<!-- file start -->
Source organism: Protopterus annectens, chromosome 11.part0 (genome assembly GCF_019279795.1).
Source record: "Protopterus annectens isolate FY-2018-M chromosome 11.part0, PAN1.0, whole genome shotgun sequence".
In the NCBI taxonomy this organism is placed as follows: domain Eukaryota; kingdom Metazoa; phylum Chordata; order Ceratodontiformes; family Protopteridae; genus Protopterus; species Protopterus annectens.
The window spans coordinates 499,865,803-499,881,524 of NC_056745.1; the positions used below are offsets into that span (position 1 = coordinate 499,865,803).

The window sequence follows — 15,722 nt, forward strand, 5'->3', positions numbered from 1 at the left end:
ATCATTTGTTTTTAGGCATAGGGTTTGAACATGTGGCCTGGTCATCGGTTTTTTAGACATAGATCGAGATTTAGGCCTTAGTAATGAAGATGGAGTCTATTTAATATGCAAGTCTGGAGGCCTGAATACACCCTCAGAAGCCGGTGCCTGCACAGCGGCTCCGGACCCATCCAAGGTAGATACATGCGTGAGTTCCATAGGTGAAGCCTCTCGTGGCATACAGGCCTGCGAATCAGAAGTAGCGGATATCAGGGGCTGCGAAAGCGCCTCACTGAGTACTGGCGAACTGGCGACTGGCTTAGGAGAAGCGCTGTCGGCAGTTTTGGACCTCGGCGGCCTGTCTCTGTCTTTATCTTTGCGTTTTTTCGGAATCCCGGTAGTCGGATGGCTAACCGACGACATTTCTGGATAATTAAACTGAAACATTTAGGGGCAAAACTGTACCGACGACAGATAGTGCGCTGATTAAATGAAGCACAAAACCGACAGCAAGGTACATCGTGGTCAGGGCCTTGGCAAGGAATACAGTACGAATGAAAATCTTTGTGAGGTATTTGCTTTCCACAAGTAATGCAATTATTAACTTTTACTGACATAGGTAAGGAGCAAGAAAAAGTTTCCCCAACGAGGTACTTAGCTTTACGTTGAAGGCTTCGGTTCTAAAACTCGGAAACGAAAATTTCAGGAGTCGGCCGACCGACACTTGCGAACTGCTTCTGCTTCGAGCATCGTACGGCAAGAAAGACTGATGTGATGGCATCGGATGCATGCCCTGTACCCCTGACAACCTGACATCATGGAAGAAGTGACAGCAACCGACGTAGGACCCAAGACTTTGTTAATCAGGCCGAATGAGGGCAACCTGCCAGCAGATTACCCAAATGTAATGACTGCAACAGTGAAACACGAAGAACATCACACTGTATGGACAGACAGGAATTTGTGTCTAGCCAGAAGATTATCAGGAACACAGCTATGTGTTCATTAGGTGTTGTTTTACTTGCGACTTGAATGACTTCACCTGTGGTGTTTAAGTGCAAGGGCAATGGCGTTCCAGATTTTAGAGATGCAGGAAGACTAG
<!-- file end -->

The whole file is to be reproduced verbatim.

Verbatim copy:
Source organism: Protopterus annectens, chromosome 11.part0 (genome assembly GCF_019279795.1).
Source record: "Protopterus annectens isolate FY-2018-M chromosome 11.part0, PAN1.0, whole genome shotgun sequence".
In the NCBI taxonomy this organism is placed as follows: domain Eukaryota; kingdom Metazoa; phylum Chordata; order Ceratodontiformes; family Protopteridae; genus Protopterus; species Protopterus annectens.
The window spans coordinates 499,865,803-499,881,524 of NC_056745.1; the positions used below are offsets into that span (position 1 = coordinate 499,865,803).

The window sequence follows — 15,722 nt, forward strand, 5'->3', positions numbered from 1 at the left end:
ATCATTTGTTTTTAGGCATAGGGTTTGAACATGTGGCCTGGTCATCGGTTTTTTAGACATAGATCGAGATTTAGGCCTTAGTAATGAAGATGGAGTCTATTTAATATGCAAGTCTGGAGGCCTGAATACACCCTCAGAAGCCGGTGCCTGCACAGCGGCTCCGGACCCATCCAAGGTAGATACATGCGTGAGTTCCATAGGTGAAGCCTCTCGTGGCATACAGGCCTGCGAATCAGAAGTAGCGGATATCAGGGGCTGCGAAAGCGCCTCACTGAGTACTGGCGAACTGGCGACTGGCTTAGGAGAAGCGCTGTCGGCAGTTTTGGACCTCGGCGGCCTGTCTCTGTCTTTATCTTTGCGTTTTTTCGGAATCCCGGTAGTCGGATGGCTAACCGACGACATTTCTGGATAATTAAACTGAAACATTTAGGGGCAAAACTGTACCGACGACAGATAGTGCGCTGATTAAATGAAGCACAAAACCGACAGCAAGGTACATCGTGGTCAGGGCCTTGGCAAGGAATACAGTACGAATGAAAATCTTTGTGAGGTATTTGCTTTCCACAAGTAATGCAATTATTAACTTTTACTGACATAGGTAAGGAGCAAGAAAAAGTTTCCCCAACGAGGTACTTAGCTTTACGTTGAAGGCTTCGGTTCTAAAACTCGGAAACGAAAATTTCAGGAGTCGGCCGACCGACACTTGCGAACTGCTTCTGCTTCGAGCATCGTACGGCAAGAAAGACTGATGTGATGGCATCGGATGCATGCCCTGTACCCCTGACAACCTGACATCATGGAAGAAGTGACAGCAACCGACGTAGGACCCAAGACTTTGTTAATCAGGCCGAATGAGGGCAACCTGCCAGCAGATTACCCAAATGTAATGACTGCAACAGTGAAACACGAAGAACATCACACTGTATGGACAGACAGGAATTTGTGTCTAGCCAGAAGATTATCAGGAACACAGCTATGTGTTCATTAGGTGTTGTTTTACTTGCGACTTGAATGACTTCACCTGTGGTGTTTAAGTGCAAGGGCAATGGCGTTCCAGATTTTAGAGATGCAGGAAGACTAG